By: Michelle-Ramos Burkhart
A recent study conducted by the Pew Research Center in 2013 found the following increases in media use over the past decade (from 2000 to 2010):
- The average internet use by adults rose from 46% to 79%
- The use of home broadband rose from 5% to 64%
- The ownership of cell phone use rose from 50% to 82%
- Social network users rose from 0% to 48%
There is no question that the media now permeates every aspect of daily life. On average, individuals spend 30% of their waking hours using some form of media (Lamb, 2005). It is reasonable to assume from these figures that media has also significantly affected the justice system and our legal process.
Although across the U.S. crime rates have continuously declined, researchers are now examining the effects of media sensationalism and the everyday visual access to crime scenes via television and internet on jurors’ perceptions and opinions. Many jury consultants would agree that there is a relationship between legal media reporting and viewing and a juror’s opinions on everything from an attorney’s demeanor to their position on the death penalty.
Not only does television and internet have the ability to alter jurors’ perceptions, so does radio, music, video games, social media, and newspapers. The media can also impact selected jurors despite jury instructions given in the courtroom. Take the Jodi Arias trial for instance, where post-conviction and pre-sentencing communications were discovered on a juror’s Facebook page where she wrote: “If she [Arias] does have Latina blood, it may explain a temper lol,” Juror No. 17, wrote in the comment field (Winch, 2013).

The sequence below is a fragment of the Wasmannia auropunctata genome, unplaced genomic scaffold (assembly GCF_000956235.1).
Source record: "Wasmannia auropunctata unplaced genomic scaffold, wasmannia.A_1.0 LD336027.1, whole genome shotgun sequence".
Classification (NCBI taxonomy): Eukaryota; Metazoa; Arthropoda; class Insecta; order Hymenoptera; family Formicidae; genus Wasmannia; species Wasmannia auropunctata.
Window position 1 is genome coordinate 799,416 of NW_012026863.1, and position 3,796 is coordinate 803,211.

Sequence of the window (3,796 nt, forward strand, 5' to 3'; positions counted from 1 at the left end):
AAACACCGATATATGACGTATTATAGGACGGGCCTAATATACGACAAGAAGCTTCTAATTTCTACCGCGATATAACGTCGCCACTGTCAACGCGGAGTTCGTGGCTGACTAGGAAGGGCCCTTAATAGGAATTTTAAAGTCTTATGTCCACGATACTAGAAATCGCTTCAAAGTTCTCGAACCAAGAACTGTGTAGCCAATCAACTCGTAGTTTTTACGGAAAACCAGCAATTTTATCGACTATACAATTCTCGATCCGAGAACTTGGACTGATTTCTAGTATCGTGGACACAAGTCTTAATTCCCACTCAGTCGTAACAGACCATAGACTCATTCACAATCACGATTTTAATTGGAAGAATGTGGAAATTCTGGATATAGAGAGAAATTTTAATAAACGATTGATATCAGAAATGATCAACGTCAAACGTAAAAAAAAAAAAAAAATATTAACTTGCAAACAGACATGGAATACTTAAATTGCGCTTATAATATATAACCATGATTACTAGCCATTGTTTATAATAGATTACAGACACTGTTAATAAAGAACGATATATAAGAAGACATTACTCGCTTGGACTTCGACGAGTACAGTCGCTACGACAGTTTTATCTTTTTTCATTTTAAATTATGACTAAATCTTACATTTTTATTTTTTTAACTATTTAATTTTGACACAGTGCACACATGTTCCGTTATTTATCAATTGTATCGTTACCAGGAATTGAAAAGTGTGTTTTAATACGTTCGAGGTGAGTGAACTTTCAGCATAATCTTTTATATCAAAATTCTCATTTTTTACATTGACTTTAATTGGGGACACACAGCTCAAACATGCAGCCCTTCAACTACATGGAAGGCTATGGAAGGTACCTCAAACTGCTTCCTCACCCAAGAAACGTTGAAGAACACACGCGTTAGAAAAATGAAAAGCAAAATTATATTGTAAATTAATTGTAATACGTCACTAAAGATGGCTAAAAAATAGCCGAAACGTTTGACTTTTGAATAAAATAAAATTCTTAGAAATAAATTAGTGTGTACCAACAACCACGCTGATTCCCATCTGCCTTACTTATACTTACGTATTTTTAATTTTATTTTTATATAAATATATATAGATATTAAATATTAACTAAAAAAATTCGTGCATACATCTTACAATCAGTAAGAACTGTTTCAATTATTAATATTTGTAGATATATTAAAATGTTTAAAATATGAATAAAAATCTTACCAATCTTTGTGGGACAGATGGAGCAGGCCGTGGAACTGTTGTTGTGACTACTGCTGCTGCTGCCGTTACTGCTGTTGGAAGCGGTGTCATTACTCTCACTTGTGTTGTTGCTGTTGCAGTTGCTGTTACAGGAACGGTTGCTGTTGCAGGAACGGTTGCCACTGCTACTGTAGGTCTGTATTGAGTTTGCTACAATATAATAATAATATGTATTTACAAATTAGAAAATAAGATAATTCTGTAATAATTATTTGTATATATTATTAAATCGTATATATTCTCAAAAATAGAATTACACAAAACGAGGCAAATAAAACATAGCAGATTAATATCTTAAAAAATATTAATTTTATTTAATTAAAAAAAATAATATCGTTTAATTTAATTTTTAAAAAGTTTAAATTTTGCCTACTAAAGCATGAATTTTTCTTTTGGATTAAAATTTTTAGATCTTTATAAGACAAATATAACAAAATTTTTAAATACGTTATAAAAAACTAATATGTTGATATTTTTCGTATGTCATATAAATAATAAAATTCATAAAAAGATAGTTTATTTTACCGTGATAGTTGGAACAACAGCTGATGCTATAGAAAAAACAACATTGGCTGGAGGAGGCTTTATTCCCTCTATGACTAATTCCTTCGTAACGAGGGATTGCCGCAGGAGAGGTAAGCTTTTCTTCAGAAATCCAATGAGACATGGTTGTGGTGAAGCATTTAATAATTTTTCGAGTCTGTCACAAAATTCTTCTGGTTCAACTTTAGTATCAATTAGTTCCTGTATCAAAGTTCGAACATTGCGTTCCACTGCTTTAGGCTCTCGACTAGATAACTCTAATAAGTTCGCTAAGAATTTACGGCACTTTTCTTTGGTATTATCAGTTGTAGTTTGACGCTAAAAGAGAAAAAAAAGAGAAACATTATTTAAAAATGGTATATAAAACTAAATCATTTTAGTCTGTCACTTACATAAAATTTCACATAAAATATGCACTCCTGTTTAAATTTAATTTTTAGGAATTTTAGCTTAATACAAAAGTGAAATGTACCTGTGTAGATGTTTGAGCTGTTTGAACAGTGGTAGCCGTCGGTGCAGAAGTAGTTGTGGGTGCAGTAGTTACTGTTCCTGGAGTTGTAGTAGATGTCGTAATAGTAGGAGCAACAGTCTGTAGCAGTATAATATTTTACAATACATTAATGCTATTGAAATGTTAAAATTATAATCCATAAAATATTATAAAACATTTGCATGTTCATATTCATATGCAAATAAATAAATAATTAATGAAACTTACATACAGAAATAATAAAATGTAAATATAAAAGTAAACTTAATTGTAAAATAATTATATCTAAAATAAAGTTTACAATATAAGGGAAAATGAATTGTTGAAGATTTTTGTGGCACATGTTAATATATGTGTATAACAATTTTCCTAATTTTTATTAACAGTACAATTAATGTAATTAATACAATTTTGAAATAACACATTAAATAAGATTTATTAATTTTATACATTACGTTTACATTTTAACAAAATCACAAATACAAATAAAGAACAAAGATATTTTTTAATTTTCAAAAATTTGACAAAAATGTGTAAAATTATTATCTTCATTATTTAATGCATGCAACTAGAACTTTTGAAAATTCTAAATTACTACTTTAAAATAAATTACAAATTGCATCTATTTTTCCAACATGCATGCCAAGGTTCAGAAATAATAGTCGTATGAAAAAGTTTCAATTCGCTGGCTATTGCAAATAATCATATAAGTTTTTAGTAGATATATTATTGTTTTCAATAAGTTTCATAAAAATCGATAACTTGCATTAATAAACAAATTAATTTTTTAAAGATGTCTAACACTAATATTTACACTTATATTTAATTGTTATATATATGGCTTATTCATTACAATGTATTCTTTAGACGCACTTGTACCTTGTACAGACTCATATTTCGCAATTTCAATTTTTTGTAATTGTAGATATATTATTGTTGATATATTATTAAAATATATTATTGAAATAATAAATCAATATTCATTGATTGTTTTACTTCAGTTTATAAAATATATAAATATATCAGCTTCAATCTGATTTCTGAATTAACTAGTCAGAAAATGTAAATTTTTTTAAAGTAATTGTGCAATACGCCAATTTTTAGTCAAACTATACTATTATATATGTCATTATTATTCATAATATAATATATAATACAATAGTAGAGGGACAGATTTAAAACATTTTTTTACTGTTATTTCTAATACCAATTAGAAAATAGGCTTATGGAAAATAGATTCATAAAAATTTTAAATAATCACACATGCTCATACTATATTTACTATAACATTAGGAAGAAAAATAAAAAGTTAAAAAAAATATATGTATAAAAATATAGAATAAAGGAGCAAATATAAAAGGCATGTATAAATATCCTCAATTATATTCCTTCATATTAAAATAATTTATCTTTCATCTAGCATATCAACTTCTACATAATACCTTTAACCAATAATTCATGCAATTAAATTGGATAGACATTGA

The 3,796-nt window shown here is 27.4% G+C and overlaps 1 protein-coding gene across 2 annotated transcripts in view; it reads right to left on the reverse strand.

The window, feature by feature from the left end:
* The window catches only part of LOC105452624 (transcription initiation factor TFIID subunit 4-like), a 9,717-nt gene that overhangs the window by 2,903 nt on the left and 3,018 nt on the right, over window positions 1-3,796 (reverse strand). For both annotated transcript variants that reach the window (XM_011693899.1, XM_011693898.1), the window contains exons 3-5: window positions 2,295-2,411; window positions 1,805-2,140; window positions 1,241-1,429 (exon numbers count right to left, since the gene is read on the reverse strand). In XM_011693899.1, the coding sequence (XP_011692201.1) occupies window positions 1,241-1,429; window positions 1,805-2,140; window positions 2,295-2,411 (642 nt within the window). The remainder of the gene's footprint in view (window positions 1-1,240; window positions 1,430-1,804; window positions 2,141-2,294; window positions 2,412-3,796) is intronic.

The media is a market driven institution that produces or pitches stories 24/7 for public enjoyment, entertainment, and ratings. High profile court cases have seemingly generated some of the top ratings and it is clear the public simply can’t get enough. The manipulation is of great concern for many; take for example the Trayvon Martin case. While pundits were focused on the defense and prosecution strategy, there were several days when the media’s sole focus was on the “celebrity” of the prosecutor who was holding regular press conferences and receiving legal “rock star” treatment. Furthermore, media publicity often creates biases, prejudices, and stereotypes to be developed within one’s potential juror pool. According to a study by Dexter, Penrod, and Otto (1994), trial evidence can lessen the prejudice that is developed by pre-trial media but it cannot eliminate it completely. Overall, the literature supports the argument that pretrial publicity shapes verdicts (Studebaker, 2002).
The influence of pre-trial media can easily be seen in numerous recent cases; headline news outlets often present the coverage with interesting and often inflammatory bylines that captivate public interest. The media can significantly influence opinions about the legal issues presented and often provides misinformation about the law, evidence, or facts altogether. Viewing a court case exclusively through the media creates potentially erroneous perceptions, judgments, and ideas about our judicial system and legal process. Those viewing today will be called tomorrow to serve with those misperceptions and biased opinions.